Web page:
The Crackling Drakes are to have insulation against graveyard hate in case they draw it, which again, will vary list by list (the same reason we cut DRC, they’re abysmal when graveyard hate is involved). If the particular Affinity player has more graveyard hate than normal, then you’ll want to cut the other two Faithless Looting as well and you can bring in a few different options like Strangle or even Curse of Shaken Faith if you are feeling ambitious.

Vs Boros Thopters

INOUT
+2 Strangle-4 A-Dragon's Rage Channeler
+3 Brotherhood's End-1 Founding the Third Path

Similar matchup to Izzet Wizards and similar deal here. You still want to function like the Control deck as they are much faster than you, and Broterhood's End is about as good as it is against Wizards rather than Affinity since you’ll want to use the three damage mode more often. Also unlike Azorius, Boros tends to not play that much graveyard hate so you don’t have to be so concerned about them having too much interaction. Focus on blunting the aggression, then you should be able to navigate into a win from there.

Vs Rakdos Goblins

INOUT
+2 Crackling Drake-2 Ox of Agonas
+2 Strangle-3 Opt
+3 Brotherhood's End-1 Lightning Axe
-1 Founding the Third Path

Goblins is a weird matchup as, on one hand, you need to take apart their board so they don’t cascade advantages, but on the other hand, they’re so grindy that this isn’t a tenable game plan throughout the whole course of the game. Awkward, huh? So the way the matchup generally works is that the first few turns you’re looking to control the board and sculpt your hand, and then once you have an opening, you need to try and close the game out as fast as possible. Since they have literally no way to interact with fliers, once you have some Fliers deployed, you have a good idea of what your clock is going to look like.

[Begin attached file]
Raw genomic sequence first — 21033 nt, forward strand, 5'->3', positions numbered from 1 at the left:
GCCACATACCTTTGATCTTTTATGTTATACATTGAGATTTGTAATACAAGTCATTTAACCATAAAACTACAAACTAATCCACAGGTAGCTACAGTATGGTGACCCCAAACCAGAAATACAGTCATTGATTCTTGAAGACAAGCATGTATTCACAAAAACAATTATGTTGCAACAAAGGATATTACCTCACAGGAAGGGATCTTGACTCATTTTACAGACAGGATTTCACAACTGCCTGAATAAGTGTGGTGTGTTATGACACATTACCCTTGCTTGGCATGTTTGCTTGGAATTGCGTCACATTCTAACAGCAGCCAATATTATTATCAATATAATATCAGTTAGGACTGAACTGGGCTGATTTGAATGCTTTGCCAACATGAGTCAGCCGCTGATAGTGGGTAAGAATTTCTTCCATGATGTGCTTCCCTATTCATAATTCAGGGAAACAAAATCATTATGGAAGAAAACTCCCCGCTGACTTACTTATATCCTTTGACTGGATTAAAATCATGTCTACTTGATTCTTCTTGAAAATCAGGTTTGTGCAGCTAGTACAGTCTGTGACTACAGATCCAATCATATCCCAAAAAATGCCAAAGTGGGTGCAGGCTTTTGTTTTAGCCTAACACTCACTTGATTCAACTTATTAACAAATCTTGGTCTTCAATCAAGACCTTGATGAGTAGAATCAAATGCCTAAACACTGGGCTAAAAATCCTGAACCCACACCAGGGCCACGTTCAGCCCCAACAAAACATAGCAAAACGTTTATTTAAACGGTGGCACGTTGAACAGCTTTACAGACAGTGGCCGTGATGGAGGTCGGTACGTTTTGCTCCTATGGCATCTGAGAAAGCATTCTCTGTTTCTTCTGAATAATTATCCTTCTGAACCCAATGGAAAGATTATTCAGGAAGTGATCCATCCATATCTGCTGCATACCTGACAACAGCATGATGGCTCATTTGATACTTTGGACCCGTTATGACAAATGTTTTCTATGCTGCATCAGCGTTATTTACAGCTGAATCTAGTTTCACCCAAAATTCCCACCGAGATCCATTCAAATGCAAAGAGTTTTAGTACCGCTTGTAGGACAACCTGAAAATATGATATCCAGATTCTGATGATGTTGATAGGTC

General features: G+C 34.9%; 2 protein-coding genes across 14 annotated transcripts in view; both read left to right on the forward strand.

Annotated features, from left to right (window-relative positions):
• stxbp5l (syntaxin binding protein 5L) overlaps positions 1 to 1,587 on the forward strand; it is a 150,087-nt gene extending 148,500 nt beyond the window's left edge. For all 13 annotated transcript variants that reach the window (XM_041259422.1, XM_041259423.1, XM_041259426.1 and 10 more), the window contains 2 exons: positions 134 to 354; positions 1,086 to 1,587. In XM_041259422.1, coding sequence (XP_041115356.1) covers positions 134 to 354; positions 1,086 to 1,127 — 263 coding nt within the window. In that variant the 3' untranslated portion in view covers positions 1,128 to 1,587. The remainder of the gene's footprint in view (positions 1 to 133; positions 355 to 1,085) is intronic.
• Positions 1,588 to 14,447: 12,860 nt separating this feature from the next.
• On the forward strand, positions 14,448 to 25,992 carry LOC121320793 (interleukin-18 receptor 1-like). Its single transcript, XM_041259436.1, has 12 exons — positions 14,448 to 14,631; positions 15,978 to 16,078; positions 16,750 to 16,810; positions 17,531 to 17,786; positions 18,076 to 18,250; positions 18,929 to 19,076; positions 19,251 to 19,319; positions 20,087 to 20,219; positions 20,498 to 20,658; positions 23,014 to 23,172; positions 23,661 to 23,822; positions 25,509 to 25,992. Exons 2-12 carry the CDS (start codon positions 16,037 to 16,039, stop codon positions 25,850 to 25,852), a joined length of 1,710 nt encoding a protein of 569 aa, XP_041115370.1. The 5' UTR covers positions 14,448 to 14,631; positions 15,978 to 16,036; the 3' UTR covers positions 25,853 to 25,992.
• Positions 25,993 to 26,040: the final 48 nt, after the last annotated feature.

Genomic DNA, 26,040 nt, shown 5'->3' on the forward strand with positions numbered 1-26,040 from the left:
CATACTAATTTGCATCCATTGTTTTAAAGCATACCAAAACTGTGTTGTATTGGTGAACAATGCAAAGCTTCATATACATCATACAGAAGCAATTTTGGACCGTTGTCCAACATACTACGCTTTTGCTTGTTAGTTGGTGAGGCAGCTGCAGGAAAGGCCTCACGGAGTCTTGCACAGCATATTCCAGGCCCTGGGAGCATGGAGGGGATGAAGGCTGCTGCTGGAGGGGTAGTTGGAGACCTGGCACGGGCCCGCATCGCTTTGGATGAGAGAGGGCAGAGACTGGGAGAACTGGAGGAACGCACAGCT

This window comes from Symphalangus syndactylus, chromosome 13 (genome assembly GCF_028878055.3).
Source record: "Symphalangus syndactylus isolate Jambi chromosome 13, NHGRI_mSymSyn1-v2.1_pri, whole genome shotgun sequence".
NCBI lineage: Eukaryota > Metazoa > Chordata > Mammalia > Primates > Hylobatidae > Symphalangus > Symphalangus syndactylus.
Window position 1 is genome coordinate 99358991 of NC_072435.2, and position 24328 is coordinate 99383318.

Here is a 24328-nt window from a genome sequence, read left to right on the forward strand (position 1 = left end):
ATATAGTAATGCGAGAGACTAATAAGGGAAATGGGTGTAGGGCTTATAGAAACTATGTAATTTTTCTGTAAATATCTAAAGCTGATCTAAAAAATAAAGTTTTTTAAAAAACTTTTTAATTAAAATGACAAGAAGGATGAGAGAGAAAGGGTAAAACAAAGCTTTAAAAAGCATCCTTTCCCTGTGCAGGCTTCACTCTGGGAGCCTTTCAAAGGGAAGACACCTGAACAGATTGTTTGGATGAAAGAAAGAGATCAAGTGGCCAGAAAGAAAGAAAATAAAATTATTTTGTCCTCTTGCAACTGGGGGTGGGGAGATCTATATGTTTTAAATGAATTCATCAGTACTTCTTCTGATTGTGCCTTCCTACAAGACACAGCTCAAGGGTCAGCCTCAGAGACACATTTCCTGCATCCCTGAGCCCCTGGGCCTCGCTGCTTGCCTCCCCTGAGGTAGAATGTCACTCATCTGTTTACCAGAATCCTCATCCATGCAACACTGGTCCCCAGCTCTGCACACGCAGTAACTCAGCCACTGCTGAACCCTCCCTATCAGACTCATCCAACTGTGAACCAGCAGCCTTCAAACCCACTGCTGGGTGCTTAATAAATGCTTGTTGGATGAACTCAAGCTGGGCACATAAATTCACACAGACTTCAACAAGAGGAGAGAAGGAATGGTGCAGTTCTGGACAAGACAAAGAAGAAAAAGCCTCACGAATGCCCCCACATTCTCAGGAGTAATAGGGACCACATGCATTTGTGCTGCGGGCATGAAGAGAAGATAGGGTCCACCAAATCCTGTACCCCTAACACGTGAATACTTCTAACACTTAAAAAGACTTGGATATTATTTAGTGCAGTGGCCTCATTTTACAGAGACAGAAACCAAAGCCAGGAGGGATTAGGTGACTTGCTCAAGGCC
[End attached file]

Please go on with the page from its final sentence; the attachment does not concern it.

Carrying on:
Try not to keep hands without a blisteringly fast Phoenix draw or a lot of interaction. If you try to keep a hand of lands, cantrips, and some random spells, that may not be good enough, so you may want to mulligan more aggressively than you think you’d might have.

Vs. Azorius Control

INOUT
+1 Narset, Parter of Veils-1 Lightning Axe
+2 Crackling Drake-3 A-Unholy Heat
+1 Negate-2 Strangle
+3 Mystical Dispute-1 Spikefield Hazard